November 2, 2013 at 8:03 PM
Maybe you’ve heard of the “digital divide.”
It’s a term coined in the ’90s to refer to the mostly socioeconomic gap between people who can access information technologies and those who can’t. The concept gave thinkers and policymakers a grasp on a new problem: For more people to prosper, the digital divide would need to be closed.
I’ve been thinking about digital divides a lot lately, but rarely in this traditional sense. Tech has come a long way in 20 years, and it’s raised all kinds of sticky new issues. It’s made me think: If we take a fresh look at what divides us in our use of tech, we might get a better grip on whether we’re headed somewhere we want to be.
So here goes: I think there are four digital divides that matter. As we consider them, ask yourself: Where am i on these divides? And do they all demand to be resolved, or in some ways, protected?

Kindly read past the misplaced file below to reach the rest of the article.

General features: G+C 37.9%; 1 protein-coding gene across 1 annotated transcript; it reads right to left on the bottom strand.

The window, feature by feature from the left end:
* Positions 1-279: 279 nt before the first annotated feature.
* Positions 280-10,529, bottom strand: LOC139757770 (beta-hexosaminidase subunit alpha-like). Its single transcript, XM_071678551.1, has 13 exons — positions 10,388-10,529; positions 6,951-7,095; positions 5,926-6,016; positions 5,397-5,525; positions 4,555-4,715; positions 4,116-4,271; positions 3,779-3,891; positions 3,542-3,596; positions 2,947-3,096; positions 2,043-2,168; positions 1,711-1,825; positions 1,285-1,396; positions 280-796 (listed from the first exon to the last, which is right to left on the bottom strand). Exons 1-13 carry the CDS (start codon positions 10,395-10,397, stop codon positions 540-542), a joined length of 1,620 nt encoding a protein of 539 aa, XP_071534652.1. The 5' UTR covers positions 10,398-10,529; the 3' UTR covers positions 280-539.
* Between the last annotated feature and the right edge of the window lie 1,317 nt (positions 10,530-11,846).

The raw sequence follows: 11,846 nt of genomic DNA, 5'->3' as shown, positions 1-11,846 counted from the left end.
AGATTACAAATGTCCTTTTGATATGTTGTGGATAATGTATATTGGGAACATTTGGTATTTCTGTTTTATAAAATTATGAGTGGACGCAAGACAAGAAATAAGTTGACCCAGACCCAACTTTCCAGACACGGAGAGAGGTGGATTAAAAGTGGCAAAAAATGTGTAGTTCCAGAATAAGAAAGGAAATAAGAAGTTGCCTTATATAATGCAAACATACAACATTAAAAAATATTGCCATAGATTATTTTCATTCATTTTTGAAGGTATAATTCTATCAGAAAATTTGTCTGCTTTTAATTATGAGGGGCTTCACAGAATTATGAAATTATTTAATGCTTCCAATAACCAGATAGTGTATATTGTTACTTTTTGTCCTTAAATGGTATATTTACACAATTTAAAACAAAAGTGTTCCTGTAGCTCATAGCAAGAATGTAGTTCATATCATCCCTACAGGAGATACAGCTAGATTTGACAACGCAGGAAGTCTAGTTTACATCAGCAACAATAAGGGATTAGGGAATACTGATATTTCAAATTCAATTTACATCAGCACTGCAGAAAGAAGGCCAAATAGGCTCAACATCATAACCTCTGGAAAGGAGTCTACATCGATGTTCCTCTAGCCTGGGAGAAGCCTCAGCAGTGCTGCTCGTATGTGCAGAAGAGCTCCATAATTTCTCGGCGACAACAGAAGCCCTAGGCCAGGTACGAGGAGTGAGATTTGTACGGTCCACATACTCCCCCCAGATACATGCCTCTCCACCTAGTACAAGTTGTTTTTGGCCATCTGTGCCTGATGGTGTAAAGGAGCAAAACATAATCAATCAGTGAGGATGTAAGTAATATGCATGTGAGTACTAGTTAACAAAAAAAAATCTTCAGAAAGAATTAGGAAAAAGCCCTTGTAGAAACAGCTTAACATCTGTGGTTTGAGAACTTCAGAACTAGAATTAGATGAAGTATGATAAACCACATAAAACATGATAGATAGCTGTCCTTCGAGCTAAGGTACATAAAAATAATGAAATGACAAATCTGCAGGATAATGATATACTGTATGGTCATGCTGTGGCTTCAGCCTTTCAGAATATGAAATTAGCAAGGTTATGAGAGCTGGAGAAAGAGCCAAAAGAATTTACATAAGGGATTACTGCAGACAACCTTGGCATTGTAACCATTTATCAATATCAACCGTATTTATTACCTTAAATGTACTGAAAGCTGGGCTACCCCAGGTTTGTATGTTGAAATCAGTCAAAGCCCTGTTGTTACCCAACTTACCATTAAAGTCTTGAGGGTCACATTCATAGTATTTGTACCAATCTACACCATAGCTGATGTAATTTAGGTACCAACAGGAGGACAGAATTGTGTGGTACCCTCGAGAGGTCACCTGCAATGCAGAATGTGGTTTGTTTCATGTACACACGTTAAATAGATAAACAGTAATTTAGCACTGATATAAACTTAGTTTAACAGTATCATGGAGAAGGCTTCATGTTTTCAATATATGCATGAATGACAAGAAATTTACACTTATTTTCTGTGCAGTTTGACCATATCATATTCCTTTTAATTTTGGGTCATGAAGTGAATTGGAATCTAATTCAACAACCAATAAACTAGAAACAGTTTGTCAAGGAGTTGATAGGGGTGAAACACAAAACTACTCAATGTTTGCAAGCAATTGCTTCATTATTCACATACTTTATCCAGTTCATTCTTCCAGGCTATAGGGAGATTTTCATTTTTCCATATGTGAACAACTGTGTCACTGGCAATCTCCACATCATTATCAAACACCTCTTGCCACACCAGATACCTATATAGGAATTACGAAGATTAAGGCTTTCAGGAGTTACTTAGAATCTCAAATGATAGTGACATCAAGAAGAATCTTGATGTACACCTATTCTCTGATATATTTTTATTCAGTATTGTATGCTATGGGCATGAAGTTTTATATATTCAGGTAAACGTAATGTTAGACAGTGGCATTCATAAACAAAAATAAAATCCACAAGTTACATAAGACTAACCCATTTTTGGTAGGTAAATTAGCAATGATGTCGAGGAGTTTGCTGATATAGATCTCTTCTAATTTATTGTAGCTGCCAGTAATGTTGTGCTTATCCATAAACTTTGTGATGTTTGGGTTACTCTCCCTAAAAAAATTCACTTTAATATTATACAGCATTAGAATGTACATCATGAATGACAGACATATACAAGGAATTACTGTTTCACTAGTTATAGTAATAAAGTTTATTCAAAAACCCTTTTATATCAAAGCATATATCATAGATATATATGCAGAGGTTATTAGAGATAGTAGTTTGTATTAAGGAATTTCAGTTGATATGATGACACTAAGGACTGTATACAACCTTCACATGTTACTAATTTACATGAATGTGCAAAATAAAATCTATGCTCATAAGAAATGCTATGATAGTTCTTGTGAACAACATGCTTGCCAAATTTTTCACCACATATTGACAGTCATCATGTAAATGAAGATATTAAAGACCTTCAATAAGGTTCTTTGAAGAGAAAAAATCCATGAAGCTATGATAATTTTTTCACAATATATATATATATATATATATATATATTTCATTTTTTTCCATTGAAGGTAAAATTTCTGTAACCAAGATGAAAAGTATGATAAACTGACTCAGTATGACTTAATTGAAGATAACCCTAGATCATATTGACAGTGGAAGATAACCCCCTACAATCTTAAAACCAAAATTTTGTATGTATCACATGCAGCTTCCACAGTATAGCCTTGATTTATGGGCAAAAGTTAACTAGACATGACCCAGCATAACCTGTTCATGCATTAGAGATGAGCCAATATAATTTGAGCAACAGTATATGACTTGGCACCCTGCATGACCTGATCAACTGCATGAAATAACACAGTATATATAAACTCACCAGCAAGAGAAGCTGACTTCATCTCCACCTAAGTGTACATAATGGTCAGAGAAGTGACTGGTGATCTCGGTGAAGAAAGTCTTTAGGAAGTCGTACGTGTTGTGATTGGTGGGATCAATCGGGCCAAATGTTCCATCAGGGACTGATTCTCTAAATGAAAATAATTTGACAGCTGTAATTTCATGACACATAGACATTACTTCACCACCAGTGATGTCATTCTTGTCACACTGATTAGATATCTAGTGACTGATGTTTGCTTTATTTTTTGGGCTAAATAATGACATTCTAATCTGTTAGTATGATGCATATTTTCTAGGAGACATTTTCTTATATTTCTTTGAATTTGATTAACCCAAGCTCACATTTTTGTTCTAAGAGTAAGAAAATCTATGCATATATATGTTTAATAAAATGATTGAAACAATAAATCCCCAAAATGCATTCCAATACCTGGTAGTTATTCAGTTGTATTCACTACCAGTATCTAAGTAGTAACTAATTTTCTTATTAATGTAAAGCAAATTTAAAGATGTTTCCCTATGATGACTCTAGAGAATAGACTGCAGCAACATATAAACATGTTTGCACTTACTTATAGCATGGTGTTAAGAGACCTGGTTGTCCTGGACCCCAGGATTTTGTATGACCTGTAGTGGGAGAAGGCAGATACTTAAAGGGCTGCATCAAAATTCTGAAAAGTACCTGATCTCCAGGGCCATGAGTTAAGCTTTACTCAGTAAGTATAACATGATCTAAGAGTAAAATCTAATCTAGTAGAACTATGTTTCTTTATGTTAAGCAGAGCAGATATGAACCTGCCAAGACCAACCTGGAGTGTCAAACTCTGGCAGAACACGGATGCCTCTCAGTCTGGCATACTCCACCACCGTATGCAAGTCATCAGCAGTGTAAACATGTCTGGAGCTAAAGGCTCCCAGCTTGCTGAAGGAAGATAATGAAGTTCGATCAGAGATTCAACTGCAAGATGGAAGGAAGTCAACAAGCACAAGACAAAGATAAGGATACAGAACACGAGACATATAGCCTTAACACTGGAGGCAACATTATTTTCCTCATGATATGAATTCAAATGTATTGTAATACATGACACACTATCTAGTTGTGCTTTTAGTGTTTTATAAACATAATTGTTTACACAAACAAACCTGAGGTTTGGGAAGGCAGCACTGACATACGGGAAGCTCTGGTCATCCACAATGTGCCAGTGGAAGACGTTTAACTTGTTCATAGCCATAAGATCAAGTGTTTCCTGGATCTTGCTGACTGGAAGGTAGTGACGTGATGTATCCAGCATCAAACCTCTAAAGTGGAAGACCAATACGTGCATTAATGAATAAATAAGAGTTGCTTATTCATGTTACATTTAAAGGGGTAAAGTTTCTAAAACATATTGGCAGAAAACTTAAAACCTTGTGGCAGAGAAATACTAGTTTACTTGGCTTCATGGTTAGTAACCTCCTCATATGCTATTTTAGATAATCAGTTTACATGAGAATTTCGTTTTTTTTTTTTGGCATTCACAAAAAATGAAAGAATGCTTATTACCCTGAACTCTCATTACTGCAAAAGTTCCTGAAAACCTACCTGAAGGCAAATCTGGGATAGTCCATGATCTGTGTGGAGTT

August 31, 2013 at 8:07 PM
“Fill in the blank with the biggest thing you feel is true,” I asked Hadi Partovi, reading off my notebook in a small downtown conference room. “ ‘Learning how to code is as important as learning … ’”
Partovi put his head in his hands and thought for a long moment.
“I would say it’s as important as learning the basics of science,” he said. “Anything you learn in sixth grade, learning to code is as important as that.”
Partovi, a Seattle investor and entrepreneur who’s sold companies to Microsoft and MySpace, is easily the strongest, most passionate advocate anywhere for the importance of learning how to code. In eight months his nonprofit, Code.org, has ignited a push from its small Second Avenue office to see coding taught in every American school. In China, students must learn code to graduate.
Here, 90 percent of schools don’t teach it. And in most states, taking a coding class doesn’t even count toward graduation.
But to me the most compelling argument for learning how to code is not about schools or even jobs, mighty as those motivators are, and should be. It’s about these basics. On Earth, atoms make things up, and gravity makes things fall. On digital, instructions code behaviors that build systems that every day run more and more of our lives. How we talk. How we move. How we exchange goods and services and information.
Code isn’t how a world works. It’s how the world works.